Building Osmocom under Mac OS X

I ran into some trouble when I tried to build osmocom under Mac OS X. This is how I made it work. Thanks to the guys at #osmocom.

First: Make sure the complete build environment comes from within one source. For example from MacPorts. You will need following packages:

  • arm-elf-binutils
  • arm-elf-gcc
  • automake
  • autoconf

Second: Make sure your $PATH variable includes the executable of your build environment. For MacPorts this is usually /opt/local/bin. The path for MacPorts executables should be before the path of the native Mac OS X executables to make sure MacPorts executables are used:
mort:osmocon martin$ echo $PATH

Thats it. You now should be ready to compile your osmocom.

Getting Started with Contiki and the AVR Atmel RAVEN

Contiki is a very small operating system for sensor networks which is designed to work on microcontrollers with a very small amount of memory. According to their website Contiki uses 2 kilobytes of RAM and 40 kilobytes of ROM in a typical setup. The OS uses the uIPv6 stack which supports the 6LowPAN standard to be used on IEEE 802.15.4 radio links.

To get started with the RAVEN Kit and Contiki I had to install a new firmware on theRZUSBstick and the AVR Raven. Basically both devices are intended to be programmed using their JTAG interface. But JTAG programmer are rather expensive and I do not own a JTAG programmer, therefore I had to use the devices ISP port. You need an ISP programmer you can hook up your PC – I use the myAVR MK2 programmer, but in general you can use any other JTAG programmer that is compatible with avrdude.

The Raven has soldering points for ISP, unfortunately the RZUSBstick has not. You can find a quite good post by Michal Ossmann that explains how to connect ISP to the RZUSB – you basically have to soldier some wires directly onto the pins of the microcontroller. This is tricky, advanced soldering skills are required.

As soon a you finish soldering you can hook up the wires to your ISP. I downloaded the binary release of Contiki to flash it on the devices. The firmware is in ELF format which contains both, EEPROM and FLASH of the firmware in one file. Avrdude does not support this format, therefore the ELF file must be split into EEPROM part and the FLASH part as explained on For example the ravenlcd firmware:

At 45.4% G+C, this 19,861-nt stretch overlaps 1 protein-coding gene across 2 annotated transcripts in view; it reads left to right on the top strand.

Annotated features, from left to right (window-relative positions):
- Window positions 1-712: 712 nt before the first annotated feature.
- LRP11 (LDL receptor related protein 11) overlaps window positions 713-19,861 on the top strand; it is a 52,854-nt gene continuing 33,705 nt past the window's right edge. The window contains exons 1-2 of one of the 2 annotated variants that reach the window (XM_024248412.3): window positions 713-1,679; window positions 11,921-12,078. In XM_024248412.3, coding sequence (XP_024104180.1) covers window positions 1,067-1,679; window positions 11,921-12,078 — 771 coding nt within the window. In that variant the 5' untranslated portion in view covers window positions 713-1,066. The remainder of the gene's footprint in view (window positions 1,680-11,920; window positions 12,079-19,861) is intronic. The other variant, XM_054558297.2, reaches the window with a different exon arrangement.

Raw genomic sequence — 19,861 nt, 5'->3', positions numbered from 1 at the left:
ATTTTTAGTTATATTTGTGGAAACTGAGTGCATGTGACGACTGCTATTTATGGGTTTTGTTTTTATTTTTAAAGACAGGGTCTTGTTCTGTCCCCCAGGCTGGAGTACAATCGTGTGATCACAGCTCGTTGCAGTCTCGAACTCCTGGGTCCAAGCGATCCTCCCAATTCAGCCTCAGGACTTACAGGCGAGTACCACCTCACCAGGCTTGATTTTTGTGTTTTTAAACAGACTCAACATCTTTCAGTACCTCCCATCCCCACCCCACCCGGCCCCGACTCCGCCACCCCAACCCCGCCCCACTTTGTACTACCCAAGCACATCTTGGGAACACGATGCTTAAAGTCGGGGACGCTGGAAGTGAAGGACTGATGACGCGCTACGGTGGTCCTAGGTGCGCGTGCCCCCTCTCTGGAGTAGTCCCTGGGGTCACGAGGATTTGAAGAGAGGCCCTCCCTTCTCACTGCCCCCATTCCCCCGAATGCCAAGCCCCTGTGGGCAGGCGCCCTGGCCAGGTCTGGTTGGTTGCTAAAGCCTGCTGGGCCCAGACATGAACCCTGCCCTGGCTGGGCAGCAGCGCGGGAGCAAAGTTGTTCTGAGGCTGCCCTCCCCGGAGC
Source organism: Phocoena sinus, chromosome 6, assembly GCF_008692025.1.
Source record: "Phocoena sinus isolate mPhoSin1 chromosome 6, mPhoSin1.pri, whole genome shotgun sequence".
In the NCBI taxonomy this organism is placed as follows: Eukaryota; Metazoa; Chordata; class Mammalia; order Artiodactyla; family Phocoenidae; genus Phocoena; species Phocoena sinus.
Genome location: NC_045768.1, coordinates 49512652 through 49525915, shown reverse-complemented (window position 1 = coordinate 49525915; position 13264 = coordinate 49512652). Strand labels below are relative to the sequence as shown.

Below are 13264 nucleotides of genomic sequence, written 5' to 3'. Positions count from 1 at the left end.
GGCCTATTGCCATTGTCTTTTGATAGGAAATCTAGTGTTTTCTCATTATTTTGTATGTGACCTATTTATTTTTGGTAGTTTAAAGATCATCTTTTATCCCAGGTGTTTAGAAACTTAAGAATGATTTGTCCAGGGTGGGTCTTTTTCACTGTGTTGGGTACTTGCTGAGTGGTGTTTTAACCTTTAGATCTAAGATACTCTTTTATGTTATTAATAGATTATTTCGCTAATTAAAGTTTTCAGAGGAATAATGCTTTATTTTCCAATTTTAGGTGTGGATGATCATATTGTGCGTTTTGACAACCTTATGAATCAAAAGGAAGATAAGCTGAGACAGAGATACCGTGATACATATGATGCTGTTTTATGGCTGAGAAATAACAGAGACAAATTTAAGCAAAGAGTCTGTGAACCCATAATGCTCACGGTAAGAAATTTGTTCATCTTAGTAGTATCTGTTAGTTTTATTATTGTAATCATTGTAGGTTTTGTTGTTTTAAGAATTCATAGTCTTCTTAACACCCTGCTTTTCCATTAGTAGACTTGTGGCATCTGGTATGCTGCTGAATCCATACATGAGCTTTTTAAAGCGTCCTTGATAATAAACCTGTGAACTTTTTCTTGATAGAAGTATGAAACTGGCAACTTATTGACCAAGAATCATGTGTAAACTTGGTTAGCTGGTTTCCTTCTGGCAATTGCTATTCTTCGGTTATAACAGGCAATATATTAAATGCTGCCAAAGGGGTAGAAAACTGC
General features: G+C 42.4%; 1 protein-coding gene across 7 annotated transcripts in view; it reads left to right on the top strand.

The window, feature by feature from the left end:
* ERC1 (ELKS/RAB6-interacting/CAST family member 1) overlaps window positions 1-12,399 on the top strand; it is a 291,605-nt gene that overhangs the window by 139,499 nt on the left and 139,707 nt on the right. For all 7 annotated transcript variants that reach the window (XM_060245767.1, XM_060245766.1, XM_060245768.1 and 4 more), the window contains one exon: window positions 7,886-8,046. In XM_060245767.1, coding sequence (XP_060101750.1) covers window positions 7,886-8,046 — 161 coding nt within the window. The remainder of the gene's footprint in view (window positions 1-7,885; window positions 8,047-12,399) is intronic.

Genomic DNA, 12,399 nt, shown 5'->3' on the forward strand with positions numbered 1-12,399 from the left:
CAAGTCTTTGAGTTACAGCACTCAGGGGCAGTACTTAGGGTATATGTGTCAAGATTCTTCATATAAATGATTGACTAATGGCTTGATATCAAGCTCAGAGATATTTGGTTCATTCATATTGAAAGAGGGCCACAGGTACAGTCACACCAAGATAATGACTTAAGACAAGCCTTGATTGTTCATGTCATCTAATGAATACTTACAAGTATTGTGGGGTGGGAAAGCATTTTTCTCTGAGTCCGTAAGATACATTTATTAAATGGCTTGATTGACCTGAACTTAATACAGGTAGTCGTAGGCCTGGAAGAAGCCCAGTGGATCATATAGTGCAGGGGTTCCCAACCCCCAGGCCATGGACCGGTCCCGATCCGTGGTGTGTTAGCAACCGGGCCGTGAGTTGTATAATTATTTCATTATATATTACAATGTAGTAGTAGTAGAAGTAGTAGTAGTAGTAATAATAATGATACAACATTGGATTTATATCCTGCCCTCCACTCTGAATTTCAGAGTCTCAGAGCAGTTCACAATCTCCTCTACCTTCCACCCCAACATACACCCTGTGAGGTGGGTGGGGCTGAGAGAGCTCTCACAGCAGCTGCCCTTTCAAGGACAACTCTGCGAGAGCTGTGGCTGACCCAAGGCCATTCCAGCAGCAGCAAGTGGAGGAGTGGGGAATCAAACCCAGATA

# export NAME=ravenlcd_3290
# avr-objcopy -R .eeprom -R .fuse -R .signature -O ihex $NAME.elf $NAME.hex
# avr-objcopy -j .eeprom --set-section-flags=.eeprom="alloc,load" --change-section-lma .eeprom=0 -O ihex $NAME.elf $NAME.eep

After that you can use avrdude to flash the FLASH part and the EEPROM part separately:

# avrdude -p m3290p -c avr911 -P /dev/ttyUSB0 -U flash:w:ravenlcd_3290.hex -B10
# avrdude -p m3290p -c avr911 -P /dev/ttyUSB0 -U eeprom:w:ravenlcd_3290.eep -B10

You have to repeat these steps for webserver6.elf and ravenusbstick.elf.

For setting up your IPv6 network interface and radvd on the host the RZUSB is connected you can follow the tutorial on the Contiki Webpage.

If everything works it should look like this: Pinging AVR Raven!! 🙂

Geektoys: ATMEL AVR Raven 2.4 GHz Evaluation Kit

Recently bought the AVR Raven 2.4 GHz Evaluation Kit by Atmel. A development Kit for 802.15.4, Zigbee and 6LoWPAN networks. I contains one USB dongle which is basically meant to hook up your computer to one of the mentioned networked and two AVR Raven boards. They are battery powered have a 2.4 transceiver, display, small joystick, temperature sensor JTAG and ISP for the start. Of course there are also some IOs to connect external sensors. I found this hardware having a look at the IPv6 enabled contiki OS. I think I will spend some time with this hardware exploring sensor network technology 🙂 By the way, I think this development kit is pretty cheap. You can get all the stuff for less than 120 EUR!

Bricked Bluetooth Dongles Everywhere

There have been some comments about bricked Bluetooth dongles after flashing Frontline firmware on it. FTE seems to have modified the firmware layout of the Frontline dongles which will leads to bricked Bluetooth dongles when you try to flash them with this firmware.

Till now I didn’t had the time to take a closer look on this. Anyway for unbricking your dongles have a look at this post. I used the SPI interface and a Bluetooth Casira Development board to unbrick the dongle. Unfortunately you need the quite expense develpment board and the software to fix the dongle, but in theory it should be possible to fix this with homebrew software and hardware.

If a have some free time during the next month I will take a closer look on this topic.